The Historic Congressional Cemetery

The next time you are in Washington D.C. be sure to take an hour (or two) and tour the Congressional Cemetery located at 1810 E Street SE. You will find it by driving east on Independence Avenue SE and turning south on 18th Street. Or the quickest way to get there is to take either the Orange or Blue Metro Train and get off at the Stadium-Armory Station and walk four blocks south to the entrance gate. Cemetery tours are also available on the internet by logging onto
It was the establishment of the District of Columbus in 1790 as the center for our new nation that brought prominent citizens from across the country to the banks of the Potomac River. Along with the presidents and congressmen came builders, military leaders and merchants to build the new government and its new capital. A suitable burying space within reasonable proximity of this community was needed. This brought about the Washington Parish Burial Ground, established by private citizens in 1807. By 1820 it was known as the “national burying ground” due to the many grand funeral processions for prominent architects and builders, musicians and explorers, patriots and scoundrels, pioneers and diplomats, and veterans of every war. There are both guided and self-guided walking tours which will take you to the grave sites of J. Edgar Hoover (1895-1972), John Philip Sousa (1854-1932), Mathew Brady (1822-1896), and Elbridge Gerry (1744-1814). The last name you may not recognize, but history tells us that, when Mr. Gerry was governor of Massachusetts, he signed a bill that redistricted several major districts which were shaped like salamanders. Thus bringing “Gerrymander” into the political lexicon.
The Congressional Cemetery is home to 165 “cenotaphs,” which honor members of Congress who died in office during the first several decades of the nation’s history. The term
cenotaph refers to any empty tomb. The only cenotaph for a nonmember of Congress belongs to William Thornton (1757-1826) who in 1792 won the competition for the design of the U.S. Capitol and the White House. His prize was $500 and a city lot. The last Congressman to have a cenotaph was “Tip” O’Neill (1912-1994).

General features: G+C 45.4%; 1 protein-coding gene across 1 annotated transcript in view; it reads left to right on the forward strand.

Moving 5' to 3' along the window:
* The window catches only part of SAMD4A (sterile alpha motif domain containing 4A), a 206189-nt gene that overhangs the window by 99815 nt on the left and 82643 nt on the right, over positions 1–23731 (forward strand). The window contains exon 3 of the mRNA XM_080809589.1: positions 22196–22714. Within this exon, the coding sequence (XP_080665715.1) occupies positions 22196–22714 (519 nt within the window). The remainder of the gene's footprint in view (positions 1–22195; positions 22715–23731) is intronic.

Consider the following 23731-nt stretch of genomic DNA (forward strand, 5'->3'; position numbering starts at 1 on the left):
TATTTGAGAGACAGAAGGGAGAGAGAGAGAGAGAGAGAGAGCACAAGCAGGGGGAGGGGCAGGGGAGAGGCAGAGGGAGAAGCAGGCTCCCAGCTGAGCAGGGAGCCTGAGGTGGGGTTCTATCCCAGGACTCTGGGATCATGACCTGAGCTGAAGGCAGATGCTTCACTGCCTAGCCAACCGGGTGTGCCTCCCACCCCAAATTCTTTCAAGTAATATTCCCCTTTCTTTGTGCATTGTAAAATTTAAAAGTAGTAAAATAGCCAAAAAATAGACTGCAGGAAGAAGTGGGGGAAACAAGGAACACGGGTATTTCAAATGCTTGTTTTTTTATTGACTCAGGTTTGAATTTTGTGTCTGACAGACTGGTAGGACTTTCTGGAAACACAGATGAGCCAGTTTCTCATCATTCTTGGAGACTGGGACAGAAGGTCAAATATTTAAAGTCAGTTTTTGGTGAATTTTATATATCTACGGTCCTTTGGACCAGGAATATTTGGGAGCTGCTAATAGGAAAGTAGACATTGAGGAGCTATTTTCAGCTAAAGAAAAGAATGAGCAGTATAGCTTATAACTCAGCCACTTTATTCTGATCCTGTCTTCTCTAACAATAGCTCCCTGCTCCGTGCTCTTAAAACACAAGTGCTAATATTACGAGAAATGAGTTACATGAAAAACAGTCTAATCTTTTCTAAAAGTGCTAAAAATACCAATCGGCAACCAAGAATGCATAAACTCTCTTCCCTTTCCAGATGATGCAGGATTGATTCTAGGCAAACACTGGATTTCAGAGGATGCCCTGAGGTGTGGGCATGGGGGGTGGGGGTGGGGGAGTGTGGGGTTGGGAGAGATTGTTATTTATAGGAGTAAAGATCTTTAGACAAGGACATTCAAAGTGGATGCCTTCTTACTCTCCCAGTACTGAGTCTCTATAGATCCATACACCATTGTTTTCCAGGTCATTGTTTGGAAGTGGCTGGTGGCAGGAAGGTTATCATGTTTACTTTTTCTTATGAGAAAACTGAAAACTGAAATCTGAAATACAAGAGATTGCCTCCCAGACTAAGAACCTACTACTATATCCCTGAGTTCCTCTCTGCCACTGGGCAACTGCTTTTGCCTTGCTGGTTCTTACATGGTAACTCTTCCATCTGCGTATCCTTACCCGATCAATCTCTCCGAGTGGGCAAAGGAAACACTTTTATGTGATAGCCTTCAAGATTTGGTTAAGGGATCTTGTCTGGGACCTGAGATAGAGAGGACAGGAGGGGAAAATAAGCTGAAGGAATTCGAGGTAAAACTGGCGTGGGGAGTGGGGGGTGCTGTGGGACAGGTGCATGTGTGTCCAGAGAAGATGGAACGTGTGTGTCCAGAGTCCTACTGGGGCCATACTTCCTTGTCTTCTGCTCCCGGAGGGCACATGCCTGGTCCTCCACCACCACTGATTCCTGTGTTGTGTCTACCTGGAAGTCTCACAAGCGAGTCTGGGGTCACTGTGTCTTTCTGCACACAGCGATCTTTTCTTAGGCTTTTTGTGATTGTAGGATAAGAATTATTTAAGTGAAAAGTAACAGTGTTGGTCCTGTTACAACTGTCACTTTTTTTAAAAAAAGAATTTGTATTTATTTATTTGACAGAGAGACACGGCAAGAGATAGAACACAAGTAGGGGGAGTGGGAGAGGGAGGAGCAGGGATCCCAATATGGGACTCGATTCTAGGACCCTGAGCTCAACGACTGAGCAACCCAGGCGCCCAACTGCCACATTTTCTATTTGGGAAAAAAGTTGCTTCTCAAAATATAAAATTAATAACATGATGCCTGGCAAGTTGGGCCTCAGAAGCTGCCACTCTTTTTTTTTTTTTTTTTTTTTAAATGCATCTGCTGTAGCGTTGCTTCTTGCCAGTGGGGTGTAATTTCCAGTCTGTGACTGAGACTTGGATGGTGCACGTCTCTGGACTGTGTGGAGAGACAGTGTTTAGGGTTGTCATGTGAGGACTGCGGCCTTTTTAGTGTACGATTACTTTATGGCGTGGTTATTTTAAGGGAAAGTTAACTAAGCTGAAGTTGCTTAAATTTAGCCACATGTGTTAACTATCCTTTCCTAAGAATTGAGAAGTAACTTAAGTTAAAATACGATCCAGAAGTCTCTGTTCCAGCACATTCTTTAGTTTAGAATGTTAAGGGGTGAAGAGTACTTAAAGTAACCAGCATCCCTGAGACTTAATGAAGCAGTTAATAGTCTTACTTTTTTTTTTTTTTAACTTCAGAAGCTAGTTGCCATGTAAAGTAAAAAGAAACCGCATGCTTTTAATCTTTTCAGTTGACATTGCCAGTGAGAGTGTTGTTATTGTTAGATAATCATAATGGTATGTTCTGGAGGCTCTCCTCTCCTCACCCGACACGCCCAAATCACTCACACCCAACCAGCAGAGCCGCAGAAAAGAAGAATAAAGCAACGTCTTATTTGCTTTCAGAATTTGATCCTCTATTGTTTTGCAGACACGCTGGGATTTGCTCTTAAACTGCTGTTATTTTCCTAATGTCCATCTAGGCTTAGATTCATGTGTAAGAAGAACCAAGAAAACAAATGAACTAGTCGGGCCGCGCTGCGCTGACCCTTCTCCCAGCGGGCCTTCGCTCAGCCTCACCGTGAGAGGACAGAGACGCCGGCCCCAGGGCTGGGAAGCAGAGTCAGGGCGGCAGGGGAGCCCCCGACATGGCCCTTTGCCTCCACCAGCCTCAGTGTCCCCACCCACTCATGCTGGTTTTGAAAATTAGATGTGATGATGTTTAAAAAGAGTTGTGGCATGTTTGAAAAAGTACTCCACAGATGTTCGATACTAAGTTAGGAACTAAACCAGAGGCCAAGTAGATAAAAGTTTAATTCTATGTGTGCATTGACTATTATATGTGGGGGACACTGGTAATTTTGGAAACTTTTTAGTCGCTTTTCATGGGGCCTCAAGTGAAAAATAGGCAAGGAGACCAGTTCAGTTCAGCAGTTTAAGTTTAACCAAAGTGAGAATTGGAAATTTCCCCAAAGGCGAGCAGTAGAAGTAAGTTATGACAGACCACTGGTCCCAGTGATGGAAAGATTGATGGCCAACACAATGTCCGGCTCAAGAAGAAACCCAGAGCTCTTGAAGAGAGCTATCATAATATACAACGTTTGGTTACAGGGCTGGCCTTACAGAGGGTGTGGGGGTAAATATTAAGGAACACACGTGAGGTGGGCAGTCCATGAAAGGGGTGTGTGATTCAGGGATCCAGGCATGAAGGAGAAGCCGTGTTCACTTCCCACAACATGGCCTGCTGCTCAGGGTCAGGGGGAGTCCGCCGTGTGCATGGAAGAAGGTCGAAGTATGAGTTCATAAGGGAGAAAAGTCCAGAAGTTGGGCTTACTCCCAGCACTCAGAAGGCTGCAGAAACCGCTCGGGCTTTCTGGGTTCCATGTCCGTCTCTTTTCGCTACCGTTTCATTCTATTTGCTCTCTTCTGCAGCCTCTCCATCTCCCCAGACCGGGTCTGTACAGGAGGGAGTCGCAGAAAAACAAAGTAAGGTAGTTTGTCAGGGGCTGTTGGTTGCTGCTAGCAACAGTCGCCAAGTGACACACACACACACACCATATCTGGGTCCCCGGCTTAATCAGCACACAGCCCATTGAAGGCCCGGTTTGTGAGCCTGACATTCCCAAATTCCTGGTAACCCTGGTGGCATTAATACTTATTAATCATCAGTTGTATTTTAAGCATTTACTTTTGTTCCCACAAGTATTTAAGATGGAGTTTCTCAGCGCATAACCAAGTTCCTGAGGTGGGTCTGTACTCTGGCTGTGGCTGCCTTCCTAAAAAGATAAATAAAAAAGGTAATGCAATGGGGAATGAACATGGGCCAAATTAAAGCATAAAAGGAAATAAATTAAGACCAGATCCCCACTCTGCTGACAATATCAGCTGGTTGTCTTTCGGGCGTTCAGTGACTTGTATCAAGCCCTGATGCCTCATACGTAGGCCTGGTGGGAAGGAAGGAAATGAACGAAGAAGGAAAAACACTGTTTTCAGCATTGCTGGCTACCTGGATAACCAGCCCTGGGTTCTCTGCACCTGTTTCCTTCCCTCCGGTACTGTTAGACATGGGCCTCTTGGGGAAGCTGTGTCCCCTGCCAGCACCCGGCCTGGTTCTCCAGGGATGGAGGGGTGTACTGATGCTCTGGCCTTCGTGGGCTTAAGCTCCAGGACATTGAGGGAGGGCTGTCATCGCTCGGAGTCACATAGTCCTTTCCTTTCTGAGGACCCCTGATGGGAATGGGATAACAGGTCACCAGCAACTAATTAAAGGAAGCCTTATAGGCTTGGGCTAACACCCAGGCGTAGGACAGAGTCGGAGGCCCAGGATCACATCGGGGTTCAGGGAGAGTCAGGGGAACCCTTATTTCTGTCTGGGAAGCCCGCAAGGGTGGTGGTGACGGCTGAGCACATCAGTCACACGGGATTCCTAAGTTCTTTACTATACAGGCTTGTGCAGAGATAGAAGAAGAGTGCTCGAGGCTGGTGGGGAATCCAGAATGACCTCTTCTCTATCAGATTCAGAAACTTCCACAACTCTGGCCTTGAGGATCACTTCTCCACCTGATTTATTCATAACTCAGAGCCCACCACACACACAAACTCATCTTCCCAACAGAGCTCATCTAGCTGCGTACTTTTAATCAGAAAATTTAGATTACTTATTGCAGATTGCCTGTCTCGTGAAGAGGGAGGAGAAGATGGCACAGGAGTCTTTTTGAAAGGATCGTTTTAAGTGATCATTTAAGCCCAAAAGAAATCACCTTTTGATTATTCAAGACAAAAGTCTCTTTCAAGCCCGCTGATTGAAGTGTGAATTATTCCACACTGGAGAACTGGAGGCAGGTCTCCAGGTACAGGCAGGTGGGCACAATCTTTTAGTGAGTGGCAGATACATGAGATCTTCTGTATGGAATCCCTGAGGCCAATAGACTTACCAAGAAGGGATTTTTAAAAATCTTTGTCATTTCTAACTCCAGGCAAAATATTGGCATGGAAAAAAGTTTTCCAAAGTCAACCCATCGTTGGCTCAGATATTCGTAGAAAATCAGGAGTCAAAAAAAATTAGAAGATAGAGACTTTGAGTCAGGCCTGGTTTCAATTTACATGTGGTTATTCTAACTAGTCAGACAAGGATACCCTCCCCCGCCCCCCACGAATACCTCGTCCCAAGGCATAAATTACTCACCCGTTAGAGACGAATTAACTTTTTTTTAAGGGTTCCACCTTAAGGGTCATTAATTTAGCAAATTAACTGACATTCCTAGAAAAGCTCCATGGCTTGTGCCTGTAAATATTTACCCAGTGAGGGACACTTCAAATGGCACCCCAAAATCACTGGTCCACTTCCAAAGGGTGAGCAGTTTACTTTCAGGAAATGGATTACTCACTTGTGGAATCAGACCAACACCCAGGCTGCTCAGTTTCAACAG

My tour guide had some interesting facts to point out about the cemetery. He explained that stone masons working on the Capitol Building would come to the cemetery on their time off and carve tombstones which today are some of our country’s first works of art. He also pointed out tombstones in the old section that were designed as tables. Visiting family members of the deceased would spread picnic lunches on top of the tables as the trip and visit to the cemetery were usually an all day event from downtown Washington. The guide also said that this cemetery predates the Arlington Cemetery by 70 years, that it grew from 4.5 to 32.5 acres, that it holds 55,000 individuals and that it contains 14,000 tombstones. (Poland’s Riverside Cemetery is the same size with fewer tombstones and individuals buried there.)
I paid my respects to Ruth Ann Overbeck, historian for the cemetery and the person who was instrumental in preserving the surrounding neighborhood’s history. She died of cancer recently and her tombstone contains only the words “Look it up,” suggesting that anyone interested in the dates of her birth and death would have to look it up. Not too distance from Overbeck’s grave is that of Flora Adams Darling (1840-1910). She was the founder of the Daughters of the American Revolution and the U.S. Daughters of 1812.

The Public Vault

Of particular interest to historians is the Public Vault built by Congress to hold the remains of prominent political persons until proper arrangements were made for transportation
of the bodies to their final resting place. The vault was constructed long before embalming was available. Dolly Madison was placed in the vault upon her death in 1849 but because her son had bankrupted the family, she remained there for five years. The vault also held the remains of President John Quincy Adams, William Henry Harrison and Zachary Taylor. The Public Vault is empty at the present time.